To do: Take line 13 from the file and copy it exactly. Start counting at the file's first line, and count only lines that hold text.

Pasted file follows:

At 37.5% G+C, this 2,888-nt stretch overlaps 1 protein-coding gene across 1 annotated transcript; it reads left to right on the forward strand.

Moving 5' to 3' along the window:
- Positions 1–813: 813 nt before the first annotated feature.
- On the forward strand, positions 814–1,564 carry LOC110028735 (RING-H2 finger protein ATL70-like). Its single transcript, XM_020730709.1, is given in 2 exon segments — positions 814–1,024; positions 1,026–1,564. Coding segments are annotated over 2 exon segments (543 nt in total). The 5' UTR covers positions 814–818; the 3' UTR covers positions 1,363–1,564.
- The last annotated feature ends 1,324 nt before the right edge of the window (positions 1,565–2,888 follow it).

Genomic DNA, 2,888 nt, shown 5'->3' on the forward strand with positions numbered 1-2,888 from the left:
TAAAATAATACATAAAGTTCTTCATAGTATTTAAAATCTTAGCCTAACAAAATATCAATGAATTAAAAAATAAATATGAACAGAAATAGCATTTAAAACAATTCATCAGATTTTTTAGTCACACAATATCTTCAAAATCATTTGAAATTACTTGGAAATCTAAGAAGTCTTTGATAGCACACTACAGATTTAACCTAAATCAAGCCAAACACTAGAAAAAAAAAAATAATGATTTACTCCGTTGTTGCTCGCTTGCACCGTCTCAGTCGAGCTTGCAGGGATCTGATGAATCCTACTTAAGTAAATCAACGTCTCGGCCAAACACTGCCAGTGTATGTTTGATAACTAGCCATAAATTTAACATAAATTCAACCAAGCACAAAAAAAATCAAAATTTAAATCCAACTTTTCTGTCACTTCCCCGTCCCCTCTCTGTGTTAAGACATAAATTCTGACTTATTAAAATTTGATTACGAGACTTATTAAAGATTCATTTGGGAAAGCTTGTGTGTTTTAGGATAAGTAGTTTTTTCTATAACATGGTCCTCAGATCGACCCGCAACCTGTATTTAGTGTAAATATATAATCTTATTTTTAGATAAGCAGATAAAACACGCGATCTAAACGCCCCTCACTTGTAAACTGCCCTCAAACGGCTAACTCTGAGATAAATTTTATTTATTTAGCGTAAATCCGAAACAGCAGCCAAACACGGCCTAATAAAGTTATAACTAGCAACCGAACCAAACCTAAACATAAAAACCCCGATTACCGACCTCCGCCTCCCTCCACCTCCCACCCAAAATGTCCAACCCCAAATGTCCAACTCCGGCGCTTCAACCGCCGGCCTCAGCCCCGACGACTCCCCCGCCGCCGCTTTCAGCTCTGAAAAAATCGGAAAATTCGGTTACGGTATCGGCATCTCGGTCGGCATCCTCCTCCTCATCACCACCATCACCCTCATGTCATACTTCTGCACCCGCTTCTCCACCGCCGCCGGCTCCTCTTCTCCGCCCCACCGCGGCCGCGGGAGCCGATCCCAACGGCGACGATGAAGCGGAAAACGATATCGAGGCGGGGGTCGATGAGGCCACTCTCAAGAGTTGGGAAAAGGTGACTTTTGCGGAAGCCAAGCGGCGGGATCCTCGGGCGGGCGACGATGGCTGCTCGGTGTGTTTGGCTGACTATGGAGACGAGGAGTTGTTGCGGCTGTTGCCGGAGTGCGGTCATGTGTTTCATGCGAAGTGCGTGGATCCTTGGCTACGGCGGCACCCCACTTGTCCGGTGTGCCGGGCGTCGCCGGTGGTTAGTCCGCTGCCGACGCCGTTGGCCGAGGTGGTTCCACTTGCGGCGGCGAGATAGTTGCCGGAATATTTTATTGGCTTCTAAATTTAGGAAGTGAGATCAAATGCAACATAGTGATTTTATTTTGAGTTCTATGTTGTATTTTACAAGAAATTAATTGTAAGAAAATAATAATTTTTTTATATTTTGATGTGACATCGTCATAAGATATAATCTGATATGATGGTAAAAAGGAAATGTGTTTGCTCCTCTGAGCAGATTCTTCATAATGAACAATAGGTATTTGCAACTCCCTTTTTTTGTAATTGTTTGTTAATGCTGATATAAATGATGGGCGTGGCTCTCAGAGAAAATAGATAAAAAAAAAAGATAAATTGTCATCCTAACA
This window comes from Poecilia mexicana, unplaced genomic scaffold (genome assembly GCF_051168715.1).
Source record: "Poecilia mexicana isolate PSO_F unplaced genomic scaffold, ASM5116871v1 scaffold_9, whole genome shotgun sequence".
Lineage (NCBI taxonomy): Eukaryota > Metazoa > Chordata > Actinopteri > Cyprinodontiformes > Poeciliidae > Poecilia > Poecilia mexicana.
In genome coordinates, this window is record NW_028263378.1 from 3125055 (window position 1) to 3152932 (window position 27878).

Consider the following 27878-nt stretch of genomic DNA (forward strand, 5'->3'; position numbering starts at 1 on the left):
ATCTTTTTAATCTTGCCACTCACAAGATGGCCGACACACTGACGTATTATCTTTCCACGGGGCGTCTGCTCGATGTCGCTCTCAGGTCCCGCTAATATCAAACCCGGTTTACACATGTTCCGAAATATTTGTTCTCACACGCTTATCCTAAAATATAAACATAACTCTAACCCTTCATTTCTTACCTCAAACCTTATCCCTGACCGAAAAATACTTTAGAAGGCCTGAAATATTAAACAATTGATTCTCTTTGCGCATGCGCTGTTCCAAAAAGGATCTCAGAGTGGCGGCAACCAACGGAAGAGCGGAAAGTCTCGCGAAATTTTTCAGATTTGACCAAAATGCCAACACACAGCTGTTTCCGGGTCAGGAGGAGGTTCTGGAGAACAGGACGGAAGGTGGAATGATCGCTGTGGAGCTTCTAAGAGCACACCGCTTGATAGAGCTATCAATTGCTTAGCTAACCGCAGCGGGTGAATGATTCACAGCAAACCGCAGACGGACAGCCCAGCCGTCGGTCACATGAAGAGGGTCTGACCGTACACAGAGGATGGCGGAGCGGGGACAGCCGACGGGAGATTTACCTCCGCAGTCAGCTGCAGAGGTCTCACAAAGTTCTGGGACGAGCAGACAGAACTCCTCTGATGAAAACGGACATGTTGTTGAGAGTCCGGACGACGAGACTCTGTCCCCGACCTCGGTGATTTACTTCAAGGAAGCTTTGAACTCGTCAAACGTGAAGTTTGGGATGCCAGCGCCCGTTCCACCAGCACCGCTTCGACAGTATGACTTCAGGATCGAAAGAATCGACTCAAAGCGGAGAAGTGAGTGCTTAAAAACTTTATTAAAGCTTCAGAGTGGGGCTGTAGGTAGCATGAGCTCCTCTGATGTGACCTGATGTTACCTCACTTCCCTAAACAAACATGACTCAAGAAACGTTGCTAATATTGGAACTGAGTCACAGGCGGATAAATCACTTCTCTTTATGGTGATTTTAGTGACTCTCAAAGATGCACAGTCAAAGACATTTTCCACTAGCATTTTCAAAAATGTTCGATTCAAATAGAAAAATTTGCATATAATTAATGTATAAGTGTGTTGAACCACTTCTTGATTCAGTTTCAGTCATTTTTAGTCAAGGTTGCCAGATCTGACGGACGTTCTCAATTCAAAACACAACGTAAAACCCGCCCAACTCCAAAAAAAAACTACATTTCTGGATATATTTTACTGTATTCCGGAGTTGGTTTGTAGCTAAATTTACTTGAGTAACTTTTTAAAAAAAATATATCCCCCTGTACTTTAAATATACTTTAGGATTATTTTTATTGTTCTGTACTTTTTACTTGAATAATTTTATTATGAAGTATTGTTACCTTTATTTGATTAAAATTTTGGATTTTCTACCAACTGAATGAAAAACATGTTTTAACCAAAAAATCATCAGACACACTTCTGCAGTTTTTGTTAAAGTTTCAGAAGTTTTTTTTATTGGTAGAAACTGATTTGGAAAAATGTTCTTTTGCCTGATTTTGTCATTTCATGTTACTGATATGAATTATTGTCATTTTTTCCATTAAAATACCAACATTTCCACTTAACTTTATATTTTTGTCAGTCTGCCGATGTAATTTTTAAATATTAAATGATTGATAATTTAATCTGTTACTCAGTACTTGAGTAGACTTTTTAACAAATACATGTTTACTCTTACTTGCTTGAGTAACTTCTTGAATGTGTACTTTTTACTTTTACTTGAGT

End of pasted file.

ATCTTTTTAATCTTGCCACTCACAAGATGGCCGACACACTGACGTATTATCTTTCCACGGGGCGTCTGCTCGATGTCGCTCTCAGGTCCCGCTAATATCAAACCCGGTTTACACATGTTCCGAAATATTTGTTCTCACACGCTTATCCTAAAATATAAACATAACTCTAACCCTTCATTTCTTACCTCAAACCTTATCCCTGACCGAAAAATACTTTAGAAGGCCTGAAATATTAAACAATTGATTCTCTTTGCGCATGCGCTGTTCCAAAAAGGATCTCAGAGTGGCGGCAACCAACGGAAGAGCGGAAAGTCTCGCGAAATTTTTCAGATTTGACCAAAATGCCAACACACAGCTGTTTCCGGGTCAGGAGGAGGTTCTGGAGAACAGGACGGAAGGTGGAATGATCGCTGTGGAGCTTCTAAGAGCACACCGCTTGATAGAGCTATCAATTGCTTAGCTAACCGCAGCGGGTGAATGATTCACAGCAAACCGCAGACGGACAGCCCAGCCGTCGGTCACATGAAGAGGGTCTGACCGTACACAGAGGATGGCGGAGCGGGGACAGCCGACGGGAGATTTACCTCCGCAGTCAGCTGCAGAGGTCTCACAAAGTTCTGGGACGAGCAGACAGAACTCCTCTGATGAAAACGGACATGTTGTTGAGAGTCCGGACGACGAGACTCTGTCCCCGACCTCGGTGATTTACTTCAAGGAAGCTTTGAACTCGTCAAACGTGAAGTTTGGGATGCCAGCGCCCGTTCCACCAGCACCGCTTCGACAGTATGACTTCAGGATCGAAAGAATCGACTCAAAGCGGAGAAGTGAGTGCTTAAAAACTTTATTAAAGCTTCAGAGTGGGGCTGTAGGTAGCATGAGCTCCTCTGATGTGACCTGATGTTACCTCACTTCCCTAAACAAACATGACTCAAGAAACGTTGCTAATATTGGAACTGAGTCACAGGCGGATAAATCACTTCTCTTTATGGTGATTTTAGTGACTCTCAAAGATGCACAGTCAAAGACATTTTCCACTAGCATTTTCAAAAATGTTCGATTCAAATAGAAAAATTTGCATATAATTAATGTATAAGTGTGTTGAACCACTTCTTGATTCAGTTTCAGTCATTTTTAGTCAAGGTTGCCAGATCTGACGGACGTTCTCAATTCAAAACACAACGTAAAACCCGCCCAACTCCAAAAAAAAACTACATTTCTGGATATATTTTACTGTATTCCGGAGTTGGTTTGTAGCTAAATTTACTTGAGTAACTTTTTAAAAAAAATATATCCCCCTGTACTTTAAATATACTTTAGGATTATTTTTATTGTTCTGTACTTTTTACTTGAATAATTTTATTATGAAGTATTGTTACCTTTATTTGATTAAAATTTTGGATTTTCTACCAACTGAATGAAAAACATGTTTTAACCAAAAAATCATCAGACACACTTCTGCAGTTTTTGTTAAAGTTTCAGAAGTTTTTTTTATTGGTAGAAACTGATTTGGAAAAATGTTCTTTTGCCTGATTTTGTCATTTCATGTTACTGATATGAATTATTGTCATTTTTTCCATTAAAATACCAACATTTCCACTTAACTTTATATTTTTGTCAGTCTGCCGATGTAATTTTTAAATATTAAATGATTGATAATTTAATCTGTTACTCAGTACTTGAGTAGACTTTTTAACAAATACATGTTTACTCTTACTTGCTTGAGTAACTTCTTGAATGTGTACTTTTTACTTTTACTTGAGT